SQL Centre of Excellence

I’ve always been a big fan of analysing the SQL workload to find expensive and long duration queries, the best tool by far that I regularly use is RML utilities http://www.microsoft.com/downloads/en/details.aspx?FamilyId=7EDFA95A-A32F-440F-A3A8-5160C8DBE926&displaylang=en

The toolset is just plain amazing in the wealth of details that it can give. i have yet to be on a performance tuning gig where the results don’t take everyone by surprise when they find that some seemingly trivial part of the workload is actually 200 times more expensive than anything else.

The problem with this is approach is that generating the trace file is quite intrusive and fiddly. We have the new DMV’s but they just don’t present the data in the same way.

While on the SQL Ranger course in 2008 with fellow SQL geek Dirk Gubbels  from Belgium (picture below) introduced me to the idea of a “zero touch” performance review using the new dynamic management views and some fancy xpath queries to find poor query plans. I found the idea fascinating as it would also allow for retrospective analysis of the SQL workload without the heavy instrumentation process, but never really got into it.

Dirk Gubbels

Well a few years later I actually started to write some code to analyse the query plans. Even though I come from a dot.net background with lots of experience of message queuing and XML data contracts and xml manipulation in dot.net, xpath in sql still eludes me. Its something that I use on a project and then instantly forget to make room for something sexier – a bit like complex regex  ;-)

Luckily, Bob Beauchemin a fellow MVP and member of the kick ass sqlskill’s team that brings us Paul Randal and Kimberly Tripp has one of the best working examples I could Google of this approach

http://www.sqlskills.com/BLOGS/BOBB/post/Move-over-developers!-SQL-Server-XQuery-is-actually-a-DBA-tool.aspx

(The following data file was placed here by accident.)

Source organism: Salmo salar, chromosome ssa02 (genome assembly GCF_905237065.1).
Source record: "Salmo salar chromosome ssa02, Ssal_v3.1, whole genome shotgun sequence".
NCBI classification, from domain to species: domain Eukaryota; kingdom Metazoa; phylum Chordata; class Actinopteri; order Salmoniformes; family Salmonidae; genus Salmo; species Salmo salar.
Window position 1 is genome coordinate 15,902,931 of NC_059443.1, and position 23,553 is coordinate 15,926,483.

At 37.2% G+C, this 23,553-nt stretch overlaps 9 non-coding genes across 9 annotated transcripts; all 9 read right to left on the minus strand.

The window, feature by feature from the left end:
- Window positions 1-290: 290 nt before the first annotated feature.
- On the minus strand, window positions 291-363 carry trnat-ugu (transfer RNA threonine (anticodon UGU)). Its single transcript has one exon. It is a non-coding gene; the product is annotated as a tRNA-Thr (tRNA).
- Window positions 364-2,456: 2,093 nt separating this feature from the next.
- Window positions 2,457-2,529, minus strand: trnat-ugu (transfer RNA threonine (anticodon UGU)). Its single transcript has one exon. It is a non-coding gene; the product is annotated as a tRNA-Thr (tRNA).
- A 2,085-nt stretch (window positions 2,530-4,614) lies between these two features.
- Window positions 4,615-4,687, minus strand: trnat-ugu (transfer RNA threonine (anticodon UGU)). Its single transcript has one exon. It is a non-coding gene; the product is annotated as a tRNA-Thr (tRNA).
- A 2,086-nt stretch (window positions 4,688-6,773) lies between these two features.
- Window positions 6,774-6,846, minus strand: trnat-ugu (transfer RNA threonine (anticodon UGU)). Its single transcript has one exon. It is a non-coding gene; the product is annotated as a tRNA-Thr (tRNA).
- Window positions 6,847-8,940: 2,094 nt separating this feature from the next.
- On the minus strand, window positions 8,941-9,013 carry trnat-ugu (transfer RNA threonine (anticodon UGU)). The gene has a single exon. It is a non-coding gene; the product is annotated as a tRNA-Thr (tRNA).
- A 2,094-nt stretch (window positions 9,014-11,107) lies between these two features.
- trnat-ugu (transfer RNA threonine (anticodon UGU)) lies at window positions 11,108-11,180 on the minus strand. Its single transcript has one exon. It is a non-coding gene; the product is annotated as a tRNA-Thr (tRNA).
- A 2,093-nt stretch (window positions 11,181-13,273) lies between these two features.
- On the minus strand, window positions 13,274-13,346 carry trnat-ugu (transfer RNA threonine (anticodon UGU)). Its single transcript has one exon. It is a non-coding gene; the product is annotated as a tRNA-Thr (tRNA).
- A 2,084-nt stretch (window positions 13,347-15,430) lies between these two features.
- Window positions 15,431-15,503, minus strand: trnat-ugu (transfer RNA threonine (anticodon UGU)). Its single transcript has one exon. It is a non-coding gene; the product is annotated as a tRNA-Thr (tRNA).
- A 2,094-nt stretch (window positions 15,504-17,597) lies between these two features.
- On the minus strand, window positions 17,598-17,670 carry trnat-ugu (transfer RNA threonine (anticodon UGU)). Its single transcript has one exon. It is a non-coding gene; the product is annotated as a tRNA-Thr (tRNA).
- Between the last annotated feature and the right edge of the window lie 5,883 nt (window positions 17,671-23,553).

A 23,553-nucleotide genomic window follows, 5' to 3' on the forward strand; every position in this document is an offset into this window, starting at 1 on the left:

Bob’s sample (below) has great parameterisation of the XML, allowing for checking for various operators

CREATE PROCEDURE LookForPhysicalOps (@op VARCHAR(30))
AS
SELECT sql.text, qs.EXECUTION_COUNT, qs.*, p.* 
FROM sys.dm_exec_query_stats AS qs 
CROSS APPLY sys.dm_exec_sql_text(sql_handle) sql
CROSS APPLY sys.dm_exec_query_plan(plan_handle) p
WHERE query_plan.exist('
declare default element namespace "http://schemas.microsoft.com/sqlserver/2004/07/showplan";
/ShowPlanXML/BatchSequence/Batch/Statements//RelOp/@PhysicalOp[. = sql:variable("@op")]
') = 1
GO 

EXECUTE LookForPhysicalOps 'Clustered Index Scan'
--EXECUTE LookForPhysicalOps 'Hash Match'
--EXECUTE LookForPhysicalOps 'Table Scan' 

Another good link with sample queries is below:

http://sqlfundas.com/post/2009/10/20/Diagnostic-Queries-to-Troubleshoot-High-CPU-performance-problem-in-SQL-Server-2005-or-2008.aspx

and here is one by me to check which queries in the top ten most expensive by logical reads have table scans, clustered index scans or hash matches.

SELECT top 10 sql.text
    , qs.EXECUTION_COUNT
    , case when query_plan.exist('
    declare default element namespace "http://schemas.microsoft.com/sqlserver/2004/07/showplan"; 
    /ShowPlanXML/BatchSequence/Batch/Statements//RelOp/@PhysicalOp[. = "Hash Match"]'
           )=1 then 1 else 0 end as hash_match
    , case when query_plan.exist('
    declare default element namespace "http://schemas.microsoft.com/sqlserver/2004/07/showplan"; 
    /ShowPlanXML/BatchSequence/Batch/Statements//RelOp/@PhysicalOp[. = "Table Scan"]'
           )=1 then 1 else 0 end as table_scan
    , case when query_plan.exist('
    declare default element namespace "http://schemas.microsoft.com/sqlserver/2004/07/showplan"; 
    /ShowPlanXML/BatchSequence/Batch/Statements//RelOp/@PhysicalOp[. = "Clustered Index Scan"]'
           )=1 then 1 else 0 end as clustered_index_scan
    , qs.*
    , p.* 
FROM sys.dm_exec_query_stats AS qs 
CROSS APPLY sys.dm_exec_sql_text(sql_handle) sql
CROSS APPLY sys.dm_exec_query_plan(plan_handle) p
order by [total_logical_reads] desc
Now maybe its on my blog I won’t forget the syntax again!

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